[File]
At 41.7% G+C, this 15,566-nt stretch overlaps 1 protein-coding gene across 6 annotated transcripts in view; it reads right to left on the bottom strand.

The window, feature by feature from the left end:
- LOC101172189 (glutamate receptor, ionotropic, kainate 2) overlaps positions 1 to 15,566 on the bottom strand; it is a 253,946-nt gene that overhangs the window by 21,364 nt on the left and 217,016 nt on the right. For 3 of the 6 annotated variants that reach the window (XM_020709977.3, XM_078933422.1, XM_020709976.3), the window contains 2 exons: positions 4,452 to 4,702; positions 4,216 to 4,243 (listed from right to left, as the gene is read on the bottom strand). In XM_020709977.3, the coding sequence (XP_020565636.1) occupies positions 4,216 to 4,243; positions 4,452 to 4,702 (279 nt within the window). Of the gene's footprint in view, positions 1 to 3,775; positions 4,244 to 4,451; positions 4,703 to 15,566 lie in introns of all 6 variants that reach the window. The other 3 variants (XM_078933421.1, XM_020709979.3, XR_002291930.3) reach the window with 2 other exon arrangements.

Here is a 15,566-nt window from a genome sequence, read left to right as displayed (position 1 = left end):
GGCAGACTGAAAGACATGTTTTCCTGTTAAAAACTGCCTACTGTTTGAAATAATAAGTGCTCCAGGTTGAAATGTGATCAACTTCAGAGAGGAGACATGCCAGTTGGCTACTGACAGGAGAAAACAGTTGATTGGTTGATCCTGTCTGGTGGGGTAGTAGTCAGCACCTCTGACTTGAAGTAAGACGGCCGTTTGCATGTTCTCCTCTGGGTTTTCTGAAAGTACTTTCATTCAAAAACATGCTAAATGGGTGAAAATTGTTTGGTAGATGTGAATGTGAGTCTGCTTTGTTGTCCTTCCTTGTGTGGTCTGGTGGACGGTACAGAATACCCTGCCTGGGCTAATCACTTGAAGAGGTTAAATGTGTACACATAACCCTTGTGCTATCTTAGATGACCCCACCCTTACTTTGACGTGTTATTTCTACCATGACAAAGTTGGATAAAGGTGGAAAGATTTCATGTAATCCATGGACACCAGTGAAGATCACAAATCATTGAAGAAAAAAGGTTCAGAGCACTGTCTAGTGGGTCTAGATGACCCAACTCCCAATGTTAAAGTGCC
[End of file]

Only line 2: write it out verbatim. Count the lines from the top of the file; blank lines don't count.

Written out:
The window, feature by feature from the left end: